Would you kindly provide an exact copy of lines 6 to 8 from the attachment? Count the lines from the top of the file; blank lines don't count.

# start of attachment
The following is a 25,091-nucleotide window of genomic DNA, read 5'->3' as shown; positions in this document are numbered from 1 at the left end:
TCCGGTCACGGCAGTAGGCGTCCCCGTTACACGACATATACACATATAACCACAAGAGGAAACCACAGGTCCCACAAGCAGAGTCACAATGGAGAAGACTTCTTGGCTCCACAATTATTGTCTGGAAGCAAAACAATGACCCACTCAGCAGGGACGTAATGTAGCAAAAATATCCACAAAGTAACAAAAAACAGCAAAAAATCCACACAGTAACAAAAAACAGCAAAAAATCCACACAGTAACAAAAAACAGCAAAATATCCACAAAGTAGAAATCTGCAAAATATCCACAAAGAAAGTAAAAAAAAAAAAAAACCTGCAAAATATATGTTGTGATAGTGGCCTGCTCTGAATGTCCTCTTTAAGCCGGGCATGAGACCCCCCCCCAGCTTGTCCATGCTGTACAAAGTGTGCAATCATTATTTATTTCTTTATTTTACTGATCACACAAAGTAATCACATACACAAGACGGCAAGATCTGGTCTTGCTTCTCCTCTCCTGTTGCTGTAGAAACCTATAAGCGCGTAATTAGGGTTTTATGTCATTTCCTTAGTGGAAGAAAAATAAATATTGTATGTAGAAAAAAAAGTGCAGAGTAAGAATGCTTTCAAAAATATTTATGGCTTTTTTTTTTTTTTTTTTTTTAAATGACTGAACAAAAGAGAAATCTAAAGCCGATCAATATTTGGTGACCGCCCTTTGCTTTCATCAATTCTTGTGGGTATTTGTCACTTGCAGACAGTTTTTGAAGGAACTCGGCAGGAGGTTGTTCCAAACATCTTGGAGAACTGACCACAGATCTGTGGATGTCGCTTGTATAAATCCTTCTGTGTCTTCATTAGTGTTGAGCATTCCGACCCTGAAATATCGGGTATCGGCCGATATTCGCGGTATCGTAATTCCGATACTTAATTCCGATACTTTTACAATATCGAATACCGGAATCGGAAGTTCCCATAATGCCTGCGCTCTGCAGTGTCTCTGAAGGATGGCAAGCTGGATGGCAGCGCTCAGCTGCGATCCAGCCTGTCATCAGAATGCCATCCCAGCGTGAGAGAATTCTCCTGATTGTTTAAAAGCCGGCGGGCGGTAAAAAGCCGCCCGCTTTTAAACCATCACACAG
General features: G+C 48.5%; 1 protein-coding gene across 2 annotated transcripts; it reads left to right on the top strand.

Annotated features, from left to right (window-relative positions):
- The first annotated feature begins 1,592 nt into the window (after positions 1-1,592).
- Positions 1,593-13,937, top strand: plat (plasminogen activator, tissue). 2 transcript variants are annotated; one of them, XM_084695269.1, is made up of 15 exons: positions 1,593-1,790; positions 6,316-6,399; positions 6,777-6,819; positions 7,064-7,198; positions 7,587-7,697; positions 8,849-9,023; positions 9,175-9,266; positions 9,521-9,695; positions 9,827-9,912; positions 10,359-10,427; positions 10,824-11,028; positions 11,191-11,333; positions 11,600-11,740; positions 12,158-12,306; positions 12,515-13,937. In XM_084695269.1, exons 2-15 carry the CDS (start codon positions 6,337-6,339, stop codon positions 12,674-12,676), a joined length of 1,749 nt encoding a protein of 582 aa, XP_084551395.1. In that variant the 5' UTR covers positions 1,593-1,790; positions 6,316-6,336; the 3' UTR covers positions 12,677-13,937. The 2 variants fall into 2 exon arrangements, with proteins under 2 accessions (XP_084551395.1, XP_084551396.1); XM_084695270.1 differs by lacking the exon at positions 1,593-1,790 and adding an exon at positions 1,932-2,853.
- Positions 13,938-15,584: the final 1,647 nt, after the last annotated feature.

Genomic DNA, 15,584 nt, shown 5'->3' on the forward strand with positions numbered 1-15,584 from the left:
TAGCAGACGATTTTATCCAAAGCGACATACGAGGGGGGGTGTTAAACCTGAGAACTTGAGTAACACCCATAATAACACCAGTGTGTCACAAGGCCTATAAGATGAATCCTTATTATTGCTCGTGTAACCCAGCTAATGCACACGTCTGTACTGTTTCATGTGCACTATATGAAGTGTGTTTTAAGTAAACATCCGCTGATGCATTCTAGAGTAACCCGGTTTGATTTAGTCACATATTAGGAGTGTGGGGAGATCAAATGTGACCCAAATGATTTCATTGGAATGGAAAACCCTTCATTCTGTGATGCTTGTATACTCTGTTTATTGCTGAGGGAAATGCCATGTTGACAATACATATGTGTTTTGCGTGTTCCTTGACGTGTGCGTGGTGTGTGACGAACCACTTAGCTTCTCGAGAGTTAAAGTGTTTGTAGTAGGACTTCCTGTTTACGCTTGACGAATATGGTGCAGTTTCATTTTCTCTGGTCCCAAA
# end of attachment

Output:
- Positions 1,593-13,937, top strand: plat (plasminogen activator, tissue). 2 transcript variants are annotated; one of them, XM_084695269.1, is made up of 15 exons: positions 1,593-1,790; positions 6,316-6,399; positions 6,777-6,819; positions 7,064-7,198; positions 7,587-7,697; positions 8,849-9,023; positions 9,175-9,266; positions 9,521-9,695; positions 9,827-9,912; positions 10,359-10,427; positions 10,824-11,028; positions 11,191-11,333; positions 11,600-11,740; positions 12,158-12,306; positions 12,515-13,937. In XM_084695269.1, exons 2-15 carry the CDS (start codon positions 6,337-6,339, stop codon positions 12,674-12,676), a joined length of 1,749 nt encoding a protein of 582 aa, XP_084551395.1. In that variant the 5' UTR covers positions 1,593-1,790; positions 6,316-6,336; the 3' UTR covers positions 12,677-13,937. The 2 variants fall into 2 exon arrangements, with proteins under 2 accessions (XP_084551395.1, XP_084551396.1); XM_084695270.1 differs by lacking the exon at positions 1,593-1,790 and adding an exon at positions 1,932-2,853.
- Positions 13,938-15,584: the final 1,647 nt, after the last annotated feature.

Genomic DNA, 15,584 nt, shown 5'->3' on the forward strand with positions numbered 1-15,584 from the left: